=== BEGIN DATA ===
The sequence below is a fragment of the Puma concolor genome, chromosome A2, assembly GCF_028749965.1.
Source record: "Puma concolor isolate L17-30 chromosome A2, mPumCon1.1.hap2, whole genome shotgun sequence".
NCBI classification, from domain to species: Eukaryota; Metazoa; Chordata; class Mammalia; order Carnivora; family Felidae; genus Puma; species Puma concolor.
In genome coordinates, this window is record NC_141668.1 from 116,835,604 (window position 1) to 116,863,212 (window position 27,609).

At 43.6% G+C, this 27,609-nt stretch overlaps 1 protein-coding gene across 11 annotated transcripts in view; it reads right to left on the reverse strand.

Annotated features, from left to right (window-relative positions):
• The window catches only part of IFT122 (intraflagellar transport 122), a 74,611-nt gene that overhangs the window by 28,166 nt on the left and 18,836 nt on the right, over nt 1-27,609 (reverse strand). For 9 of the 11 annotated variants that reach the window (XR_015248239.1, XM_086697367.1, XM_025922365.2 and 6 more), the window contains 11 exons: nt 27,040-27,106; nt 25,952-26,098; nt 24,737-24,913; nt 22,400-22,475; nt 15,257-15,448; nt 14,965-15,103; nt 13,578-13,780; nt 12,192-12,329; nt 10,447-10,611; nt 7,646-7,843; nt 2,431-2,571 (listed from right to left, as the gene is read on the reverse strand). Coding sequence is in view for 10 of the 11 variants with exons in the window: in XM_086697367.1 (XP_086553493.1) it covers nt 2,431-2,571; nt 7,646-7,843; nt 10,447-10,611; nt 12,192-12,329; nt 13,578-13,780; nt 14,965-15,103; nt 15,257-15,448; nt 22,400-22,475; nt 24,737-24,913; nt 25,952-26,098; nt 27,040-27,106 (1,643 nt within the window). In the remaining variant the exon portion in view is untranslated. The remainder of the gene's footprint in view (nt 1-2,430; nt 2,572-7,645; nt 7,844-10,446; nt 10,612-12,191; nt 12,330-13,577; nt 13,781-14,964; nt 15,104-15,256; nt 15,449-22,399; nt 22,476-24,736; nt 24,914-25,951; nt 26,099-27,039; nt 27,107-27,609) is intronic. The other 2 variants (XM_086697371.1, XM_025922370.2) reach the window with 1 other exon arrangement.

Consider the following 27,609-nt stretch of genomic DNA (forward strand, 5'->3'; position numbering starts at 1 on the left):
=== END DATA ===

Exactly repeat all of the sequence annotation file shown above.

The sequence below is a fragment of the Puma concolor genome, chromosome A2, assembly GCF_028749965.1.
Source record: "Puma concolor isolate L17-30 chromosome A2, mPumCon1.1.hap2, whole genome shotgun sequence".
NCBI classification, from domain to species: Eukaryota; Metazoa; Chordata; class Mammalia; order Carnivora; family Felidae; genus Puma; species Puma concolor.
In genome coordinates, this window is record NC_141668.1 from 116,835,604 (window position 1) to 116,863,212 (window position 27,609).

At 43.6% G+C, this 27,609-nt stretch overlaps 1 protein-coding gene across 11 annotated transcripts in view; it reads right to left on the reverse strand.

Annotated features, from left to right (window-relative positions):
• The window catches only part of IFT122 (intraflagellar transport 122), a 74,611-nt gene that overhangs the window by 28,166 nt on the left and 18,836 nt on the right, over nt 1-27,609 (reverse strand). For 9 of the 11 annotated variants that reach the window (XR_015248239.1, XM_086697367.1, XM_025922365.2 and 6 more), the window contains 11 exons: nt 27,040-27,106; nt 25,952-26,098; nt 24,737-24,913; nt 22,400-22,475; nt 15,257-15,448; nt 14,965-15,103; nt 13,578-13,780; nt 12,192-12,329; nt 10,447-10,611; nt 7,646-7,843; nt 2,431-2,571 (listed from right to left, as the gene is read on the reverse strand). Coding sequence is in view for 10 of the 11 variants with exons in the window: in XM_086697367.1 (XP_086553493.1) it covers nt 2,431-2,571; nt 7,646-7,843; nt 10,447-10,611; nt 12,192-12,329; nt 13,578-13,780; nt 14,965-15,103; nt 15,257-15,448; nt 22,400-22,475; nt 24,737-24,913; nt 25,952-26,098; nt 27,040-27,106 (1,643 nt within the window). In the remaining variant the exon portion in view is untranslated. The remainder of the gene's footprint in view (nt 1-2,430; nt 2,572-7,645; nt 7,844-10,446; nt 10,612-12,191; nt 12,330-13,577; nt 13,781-14,964; nt 15,104-15,256; nt 15,449-22,399; nt 22,476-24,736; nt 24,914-25,951; nt 26,099-27,039; nt 27,107-27,609) is intronic. The other 2 variants (XM_086697371.1, XM_025922370.2) reach the window with 1 other exon arrangement.

Consider the following 27,609-nt stretch of genomic DNA (forward strand, 5'->3'; position numbering starts at 1 on the left):